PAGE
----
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Farmers face new water rules

31 March 1999
Farmers face new water rules

FARMERS who abstract water from rivers, lakes and aquifers face more stringent rules and regulations, which were unveiled by the government this morning (Wednesday) …more…


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Farmers face new water rules

31 March 1999
Farmers face new water rules

FARMERS who abstract water from rivers, lakes and aquifers face more stringent rules and regulations, which were unveiled by the government this morning (Wednesday) …more…


todays news



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Creditworthy customers?
FWi Company Check gives peace of mind

Try the service for free – phone 0181-652 4903
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Making Money out of Beef – MLC report
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MLC Interactive Beef Management programme



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Farmers face new water rules

31 March 1999
Farmers face new water rules

By FWi staff

FARMERS who abstract water from rivers, lakes and aquifers face more stringent rules and regulations which were unveiled by the government this morning.

A package of measures to protect the environment will mean all future abstraction licences will be time-limited, generally to a maximum of 15 years.

Announcing the changes in central London, Environment Minister Michael Meacher said a time limit would also be placed on most existing licences.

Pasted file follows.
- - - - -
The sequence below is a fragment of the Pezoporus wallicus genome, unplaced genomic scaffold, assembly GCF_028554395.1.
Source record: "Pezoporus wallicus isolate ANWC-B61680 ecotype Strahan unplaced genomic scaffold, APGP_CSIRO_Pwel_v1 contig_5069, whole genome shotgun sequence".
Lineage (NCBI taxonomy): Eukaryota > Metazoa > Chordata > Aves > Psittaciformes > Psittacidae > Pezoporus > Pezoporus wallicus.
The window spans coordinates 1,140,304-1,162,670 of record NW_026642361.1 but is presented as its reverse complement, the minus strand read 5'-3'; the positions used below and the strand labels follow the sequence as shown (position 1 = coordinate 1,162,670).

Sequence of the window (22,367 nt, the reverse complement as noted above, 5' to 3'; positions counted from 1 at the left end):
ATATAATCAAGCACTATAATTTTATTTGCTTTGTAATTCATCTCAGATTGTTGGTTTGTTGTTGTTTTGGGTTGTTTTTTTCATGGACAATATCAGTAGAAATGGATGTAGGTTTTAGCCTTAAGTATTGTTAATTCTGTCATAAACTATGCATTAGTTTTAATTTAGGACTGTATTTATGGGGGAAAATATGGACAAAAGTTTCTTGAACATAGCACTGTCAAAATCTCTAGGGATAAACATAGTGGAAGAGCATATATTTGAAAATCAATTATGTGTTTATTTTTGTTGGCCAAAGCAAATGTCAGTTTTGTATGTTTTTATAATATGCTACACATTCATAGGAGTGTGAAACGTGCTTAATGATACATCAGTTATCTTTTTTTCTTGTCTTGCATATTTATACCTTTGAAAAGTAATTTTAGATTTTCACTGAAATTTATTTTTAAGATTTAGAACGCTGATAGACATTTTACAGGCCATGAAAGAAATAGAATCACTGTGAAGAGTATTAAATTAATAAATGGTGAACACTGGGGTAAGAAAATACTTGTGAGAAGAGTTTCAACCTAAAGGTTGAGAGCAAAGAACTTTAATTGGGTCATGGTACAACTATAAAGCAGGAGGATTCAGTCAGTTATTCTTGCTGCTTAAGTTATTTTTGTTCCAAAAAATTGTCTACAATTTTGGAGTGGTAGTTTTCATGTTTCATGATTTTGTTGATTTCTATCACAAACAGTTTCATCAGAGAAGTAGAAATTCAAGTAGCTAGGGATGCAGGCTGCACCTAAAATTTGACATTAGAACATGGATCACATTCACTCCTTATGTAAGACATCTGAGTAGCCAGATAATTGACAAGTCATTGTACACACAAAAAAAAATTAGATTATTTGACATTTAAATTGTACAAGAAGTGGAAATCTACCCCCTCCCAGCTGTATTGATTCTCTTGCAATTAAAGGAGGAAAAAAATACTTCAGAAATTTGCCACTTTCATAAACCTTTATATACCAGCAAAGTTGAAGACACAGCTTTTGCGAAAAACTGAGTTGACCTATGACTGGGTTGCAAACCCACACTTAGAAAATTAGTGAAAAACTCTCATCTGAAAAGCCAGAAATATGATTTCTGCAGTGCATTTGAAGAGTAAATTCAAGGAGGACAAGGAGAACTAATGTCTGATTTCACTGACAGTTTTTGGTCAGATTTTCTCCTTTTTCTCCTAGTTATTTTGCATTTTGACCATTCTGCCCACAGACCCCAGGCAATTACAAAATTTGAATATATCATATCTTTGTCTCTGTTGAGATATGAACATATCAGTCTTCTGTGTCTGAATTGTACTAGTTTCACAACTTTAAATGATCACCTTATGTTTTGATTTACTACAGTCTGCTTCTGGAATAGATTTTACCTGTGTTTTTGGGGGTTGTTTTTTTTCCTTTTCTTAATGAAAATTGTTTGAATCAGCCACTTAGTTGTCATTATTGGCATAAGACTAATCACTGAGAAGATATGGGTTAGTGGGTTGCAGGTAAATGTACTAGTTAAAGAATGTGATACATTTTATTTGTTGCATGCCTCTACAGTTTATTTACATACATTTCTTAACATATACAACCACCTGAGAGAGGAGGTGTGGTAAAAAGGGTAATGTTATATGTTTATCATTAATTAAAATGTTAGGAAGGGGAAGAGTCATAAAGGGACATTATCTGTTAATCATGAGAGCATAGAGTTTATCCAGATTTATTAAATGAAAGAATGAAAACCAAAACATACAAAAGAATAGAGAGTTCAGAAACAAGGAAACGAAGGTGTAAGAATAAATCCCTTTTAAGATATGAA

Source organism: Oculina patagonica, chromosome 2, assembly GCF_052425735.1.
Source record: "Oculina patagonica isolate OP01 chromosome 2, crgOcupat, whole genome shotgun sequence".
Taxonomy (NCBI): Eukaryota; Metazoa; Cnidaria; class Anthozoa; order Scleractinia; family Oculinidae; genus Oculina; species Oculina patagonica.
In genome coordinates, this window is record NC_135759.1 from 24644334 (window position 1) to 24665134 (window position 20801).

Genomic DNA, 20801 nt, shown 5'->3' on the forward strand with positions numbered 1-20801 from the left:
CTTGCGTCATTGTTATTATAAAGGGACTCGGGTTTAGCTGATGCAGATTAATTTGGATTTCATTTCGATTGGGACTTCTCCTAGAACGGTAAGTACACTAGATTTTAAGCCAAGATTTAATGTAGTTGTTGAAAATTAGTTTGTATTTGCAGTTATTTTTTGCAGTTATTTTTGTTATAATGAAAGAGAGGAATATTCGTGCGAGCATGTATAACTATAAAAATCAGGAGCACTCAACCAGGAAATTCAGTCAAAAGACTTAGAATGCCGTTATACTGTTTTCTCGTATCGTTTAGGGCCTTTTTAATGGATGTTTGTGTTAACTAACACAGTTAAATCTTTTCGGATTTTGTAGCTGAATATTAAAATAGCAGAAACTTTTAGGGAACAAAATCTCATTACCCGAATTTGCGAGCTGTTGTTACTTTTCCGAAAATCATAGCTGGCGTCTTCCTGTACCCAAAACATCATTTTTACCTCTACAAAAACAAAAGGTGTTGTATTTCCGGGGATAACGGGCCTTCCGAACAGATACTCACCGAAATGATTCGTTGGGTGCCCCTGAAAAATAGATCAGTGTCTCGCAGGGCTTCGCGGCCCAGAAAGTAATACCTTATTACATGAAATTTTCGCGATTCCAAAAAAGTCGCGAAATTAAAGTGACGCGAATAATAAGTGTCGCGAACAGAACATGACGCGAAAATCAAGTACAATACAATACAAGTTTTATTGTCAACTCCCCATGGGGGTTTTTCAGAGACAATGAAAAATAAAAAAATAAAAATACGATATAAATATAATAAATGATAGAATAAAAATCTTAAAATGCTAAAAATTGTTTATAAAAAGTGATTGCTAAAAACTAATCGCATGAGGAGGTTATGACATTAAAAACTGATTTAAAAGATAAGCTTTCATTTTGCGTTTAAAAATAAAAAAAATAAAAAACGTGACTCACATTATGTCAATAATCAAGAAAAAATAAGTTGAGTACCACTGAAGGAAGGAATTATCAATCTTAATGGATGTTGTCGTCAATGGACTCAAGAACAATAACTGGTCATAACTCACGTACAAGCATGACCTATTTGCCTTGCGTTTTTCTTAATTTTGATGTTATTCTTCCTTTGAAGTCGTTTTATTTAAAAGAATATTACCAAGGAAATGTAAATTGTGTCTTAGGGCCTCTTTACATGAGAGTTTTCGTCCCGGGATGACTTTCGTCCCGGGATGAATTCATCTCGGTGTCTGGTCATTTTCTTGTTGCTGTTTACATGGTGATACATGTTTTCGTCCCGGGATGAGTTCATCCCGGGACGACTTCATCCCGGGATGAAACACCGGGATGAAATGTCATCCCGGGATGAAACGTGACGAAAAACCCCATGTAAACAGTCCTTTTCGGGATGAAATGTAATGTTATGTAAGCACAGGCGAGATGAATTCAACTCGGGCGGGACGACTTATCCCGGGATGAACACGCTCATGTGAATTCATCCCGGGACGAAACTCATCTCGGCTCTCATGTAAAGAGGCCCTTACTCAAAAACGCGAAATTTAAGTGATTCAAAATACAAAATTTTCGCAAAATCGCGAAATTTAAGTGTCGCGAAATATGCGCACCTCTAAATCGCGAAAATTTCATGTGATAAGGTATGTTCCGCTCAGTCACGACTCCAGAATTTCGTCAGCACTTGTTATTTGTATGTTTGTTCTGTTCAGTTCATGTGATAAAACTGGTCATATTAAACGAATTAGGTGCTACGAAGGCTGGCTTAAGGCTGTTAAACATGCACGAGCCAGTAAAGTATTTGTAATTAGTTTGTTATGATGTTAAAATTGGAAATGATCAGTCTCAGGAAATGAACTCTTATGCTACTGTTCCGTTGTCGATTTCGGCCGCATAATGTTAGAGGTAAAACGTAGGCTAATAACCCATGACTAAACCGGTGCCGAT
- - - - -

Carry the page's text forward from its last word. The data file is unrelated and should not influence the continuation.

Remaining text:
We have to think less of water to be taken for granted, and more of water to be taken responsibly, he said.

The changes, which are in line with consultation proposals published last summer, will bring nearly all water abstractions and transfers under some form of control.

Within 13 years, they will bring to an end compensation for farmers whose licenses are revoked for causing environmental damage through water abstraction.

The will also remove the protection from liability of farmers who cause environmental damage and financial loss to others through water abstraction.

Many of the improvements will depend on changes to legislation which the government intends to introduce when parliamentary time allows.

But the Environment Agency has already urged ministers to grant it new powers as quickly as possible.

Dr Giles Phillips, the agencys head of water resources, said:

At present our control over abstractions is cumbersome and inflexible and in some locations the environment is suffering as a result.

Important conservation sites are being damaged by over-abstraction and some wildlife habitats are coming under increasing pressure.

The agency believes the proposals will assist its attempts to manage water in a more sustainable way in the face of increasing demand and global warming.

Industries other than agriculture could be greatly affected because farming currently accounts for only about 6% of all water abstracted.

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